Northeastern Section - 56th Annual Meeting - 2021

Paper No. 13-1
Presentation Time: 8:05 AM


WALDRON, John, Department of Earth and Atmospheric Sciences, University of Alberta, Edmonton, AB T6G2E3, Canada, BARR, Sandra M., Department of Earth and Environmental Science, Acadia University, Wolfville, NS B4P 2R6, Canada, MCCAUSLAND, Phil, University of Western Ontario Dept Earth Sciences, 1151 Richmond St., London, ON N6A 5B7, CANADA, SCHOFIELD, David I., British Geological Survey, The Lyell Centre, Research Avenue South, Edinburgh, EH14 4AP, United Kingdom, WU, Lei, Department of Earth and Planetary Sciences, McGill University, 3450 Rue University, Montréal, QC H3A 0E8, Canada and REUSCH, Douglas, Dept. of Geology, University of Maine Farmington, Farmington, ME 04938-6821

Appalachian-Caledonide orogen development has been traditionally illustrated using cross-sections showing terrane accretion and collision over time. This approach is valuable but leads to implicit assumptions: (i) subduction was initiated at passive continental margins; (ii) convergence was mainly orthogonal; (iii) terranes and zones had ribbon-like geometry parallel to continental margins; and (iv) present-day orogen geometry is a valid "end point" for reconstructions. Post-Pangea tectonic evolution provides little support for these assumptions. We will use GPlates software to display alternative, more actualistic kinematic models.

We will include in this analysis several previously under-utilized data sets:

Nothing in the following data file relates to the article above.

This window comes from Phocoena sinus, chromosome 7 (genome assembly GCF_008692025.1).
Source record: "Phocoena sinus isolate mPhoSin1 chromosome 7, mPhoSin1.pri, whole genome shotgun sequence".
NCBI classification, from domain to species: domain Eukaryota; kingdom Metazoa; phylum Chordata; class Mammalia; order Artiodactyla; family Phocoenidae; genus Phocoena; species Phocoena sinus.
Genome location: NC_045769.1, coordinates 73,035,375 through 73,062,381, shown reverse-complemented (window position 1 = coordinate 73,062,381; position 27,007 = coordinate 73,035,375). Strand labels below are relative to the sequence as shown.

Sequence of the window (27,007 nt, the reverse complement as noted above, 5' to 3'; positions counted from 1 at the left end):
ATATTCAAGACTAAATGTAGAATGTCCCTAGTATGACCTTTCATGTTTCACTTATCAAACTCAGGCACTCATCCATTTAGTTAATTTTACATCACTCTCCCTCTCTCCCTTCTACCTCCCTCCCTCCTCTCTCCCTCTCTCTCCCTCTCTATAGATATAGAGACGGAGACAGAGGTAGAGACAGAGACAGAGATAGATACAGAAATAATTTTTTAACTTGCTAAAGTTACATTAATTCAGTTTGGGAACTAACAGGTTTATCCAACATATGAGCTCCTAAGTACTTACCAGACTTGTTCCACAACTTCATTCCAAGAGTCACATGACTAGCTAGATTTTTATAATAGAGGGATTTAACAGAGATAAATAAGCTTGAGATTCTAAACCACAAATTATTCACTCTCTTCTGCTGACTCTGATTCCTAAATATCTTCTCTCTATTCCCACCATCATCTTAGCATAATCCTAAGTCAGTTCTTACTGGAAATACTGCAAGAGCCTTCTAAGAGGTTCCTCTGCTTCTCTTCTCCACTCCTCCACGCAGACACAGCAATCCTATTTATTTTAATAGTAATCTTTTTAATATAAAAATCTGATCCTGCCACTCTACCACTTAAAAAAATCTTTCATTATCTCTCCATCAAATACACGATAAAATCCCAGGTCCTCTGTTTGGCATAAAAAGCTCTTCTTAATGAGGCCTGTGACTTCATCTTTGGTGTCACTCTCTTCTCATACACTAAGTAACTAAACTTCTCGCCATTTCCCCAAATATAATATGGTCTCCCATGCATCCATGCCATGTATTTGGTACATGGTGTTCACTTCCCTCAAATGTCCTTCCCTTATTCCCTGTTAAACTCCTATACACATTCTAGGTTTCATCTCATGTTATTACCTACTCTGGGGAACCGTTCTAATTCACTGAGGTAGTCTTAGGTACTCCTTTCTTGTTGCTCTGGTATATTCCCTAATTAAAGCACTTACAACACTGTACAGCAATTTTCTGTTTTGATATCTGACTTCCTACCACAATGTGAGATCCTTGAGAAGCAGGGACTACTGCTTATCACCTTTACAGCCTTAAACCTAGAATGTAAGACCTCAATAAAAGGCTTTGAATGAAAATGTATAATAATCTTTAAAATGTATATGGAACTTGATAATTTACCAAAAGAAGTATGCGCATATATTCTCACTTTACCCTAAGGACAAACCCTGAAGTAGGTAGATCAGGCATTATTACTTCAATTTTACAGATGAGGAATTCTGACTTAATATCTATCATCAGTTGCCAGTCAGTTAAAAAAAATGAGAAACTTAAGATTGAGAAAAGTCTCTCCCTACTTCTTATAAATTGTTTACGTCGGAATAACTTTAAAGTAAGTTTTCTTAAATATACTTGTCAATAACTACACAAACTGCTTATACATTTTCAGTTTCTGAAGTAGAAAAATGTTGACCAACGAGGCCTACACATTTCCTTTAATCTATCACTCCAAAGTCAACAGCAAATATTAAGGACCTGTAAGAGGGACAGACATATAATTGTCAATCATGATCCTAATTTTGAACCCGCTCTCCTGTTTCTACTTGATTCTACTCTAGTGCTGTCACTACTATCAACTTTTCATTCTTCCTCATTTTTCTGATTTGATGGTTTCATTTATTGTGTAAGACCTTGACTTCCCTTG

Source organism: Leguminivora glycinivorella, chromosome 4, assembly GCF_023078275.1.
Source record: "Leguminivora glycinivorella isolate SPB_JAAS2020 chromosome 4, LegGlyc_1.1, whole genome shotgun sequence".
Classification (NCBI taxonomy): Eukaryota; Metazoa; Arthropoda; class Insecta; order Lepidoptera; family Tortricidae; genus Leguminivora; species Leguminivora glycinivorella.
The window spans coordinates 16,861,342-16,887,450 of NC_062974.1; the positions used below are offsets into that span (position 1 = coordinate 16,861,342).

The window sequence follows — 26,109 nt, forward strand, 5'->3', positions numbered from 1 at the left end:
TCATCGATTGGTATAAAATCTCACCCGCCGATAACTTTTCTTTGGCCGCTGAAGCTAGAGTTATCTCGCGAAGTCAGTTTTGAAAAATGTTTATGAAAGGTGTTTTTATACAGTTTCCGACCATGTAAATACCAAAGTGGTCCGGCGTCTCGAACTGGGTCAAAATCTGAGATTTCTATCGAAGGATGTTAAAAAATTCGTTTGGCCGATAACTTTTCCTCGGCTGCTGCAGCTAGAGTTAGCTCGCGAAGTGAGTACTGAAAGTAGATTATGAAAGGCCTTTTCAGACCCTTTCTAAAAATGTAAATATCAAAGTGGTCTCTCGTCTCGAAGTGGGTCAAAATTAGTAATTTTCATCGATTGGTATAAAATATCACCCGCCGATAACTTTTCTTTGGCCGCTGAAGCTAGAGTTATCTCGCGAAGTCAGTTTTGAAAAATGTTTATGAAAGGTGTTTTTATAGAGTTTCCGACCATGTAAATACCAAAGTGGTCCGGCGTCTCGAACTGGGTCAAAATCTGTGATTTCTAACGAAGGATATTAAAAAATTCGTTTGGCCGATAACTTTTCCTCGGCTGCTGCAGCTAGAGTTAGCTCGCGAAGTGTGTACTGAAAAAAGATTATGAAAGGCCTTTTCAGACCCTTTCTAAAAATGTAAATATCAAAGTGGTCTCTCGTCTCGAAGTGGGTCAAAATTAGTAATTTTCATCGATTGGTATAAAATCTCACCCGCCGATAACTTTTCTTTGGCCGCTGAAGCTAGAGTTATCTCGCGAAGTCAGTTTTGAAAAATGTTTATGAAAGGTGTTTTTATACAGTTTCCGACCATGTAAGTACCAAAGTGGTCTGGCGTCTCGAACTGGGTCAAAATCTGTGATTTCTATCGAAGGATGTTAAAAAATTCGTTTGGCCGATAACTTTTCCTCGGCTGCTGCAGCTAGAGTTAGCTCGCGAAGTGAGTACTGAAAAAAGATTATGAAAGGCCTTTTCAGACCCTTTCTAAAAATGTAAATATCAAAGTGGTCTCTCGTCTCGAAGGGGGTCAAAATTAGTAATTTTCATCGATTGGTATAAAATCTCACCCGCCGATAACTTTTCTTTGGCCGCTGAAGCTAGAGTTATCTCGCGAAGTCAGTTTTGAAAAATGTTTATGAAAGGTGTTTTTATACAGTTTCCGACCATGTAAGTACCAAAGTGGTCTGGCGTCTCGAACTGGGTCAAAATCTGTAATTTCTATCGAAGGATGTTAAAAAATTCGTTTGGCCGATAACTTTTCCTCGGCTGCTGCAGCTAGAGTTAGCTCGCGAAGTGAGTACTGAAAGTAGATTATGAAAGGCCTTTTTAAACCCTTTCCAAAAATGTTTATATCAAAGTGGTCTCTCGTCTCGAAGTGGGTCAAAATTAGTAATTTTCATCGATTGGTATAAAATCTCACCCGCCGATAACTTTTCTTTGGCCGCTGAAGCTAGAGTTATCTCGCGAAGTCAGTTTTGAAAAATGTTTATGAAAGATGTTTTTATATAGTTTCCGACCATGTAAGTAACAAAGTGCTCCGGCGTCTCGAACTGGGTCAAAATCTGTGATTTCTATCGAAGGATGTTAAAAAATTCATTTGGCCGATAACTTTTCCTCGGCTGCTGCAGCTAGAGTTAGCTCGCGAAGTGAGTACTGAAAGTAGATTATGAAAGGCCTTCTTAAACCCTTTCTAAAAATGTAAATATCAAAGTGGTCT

1) Estimates of late Paleozoic and Mesozoic plate motions, to restore a valid mid-Devonian geometry from which to build back in time;

2) Reviews of legacy biostratigraphic data using calibrated time scales to place sedimentary units accurately relative to isotopically dated igneous units;

3) A review of paleomagnetic information including both declinations and inclinations, so as to evaluate terrane-scale changes in both orientation and latitude;

4) A compilation of detrital zircon data using new display methods to show proximity of terranes to major continental blocks that are the best candidates for sedimentary provenance.

Preliminary results suggest that terranes attributed to Ganderia and associated Gondwana-derived arcs crossed the Iapetus in several pieces, arriving at the Laurentian margin at different times from Ordovician to Devonian. Portions of "Ganderian" and "Avalonian" continental crust may have travelled together after being juxtaposed during Penobscottian convergence on the margin of Gondwana. The Taconian Orogeny is explained as the result of a diachronous arc-continent collision that involved both Laurentia-derived and Gondwana-derived units. It was followed by subduction-polarity reversal at the Laurentian margin. Salinian deformation resulted from subduction-accretion of terranes at this margin, over a period lasting from the Late Ordovician to the Ludlow. Acadian deformation resulted from motion at an Early Devonian along-margin boundary that may have varied from sinistral transpression in New England to ideal strike slip in Britain and Ireland.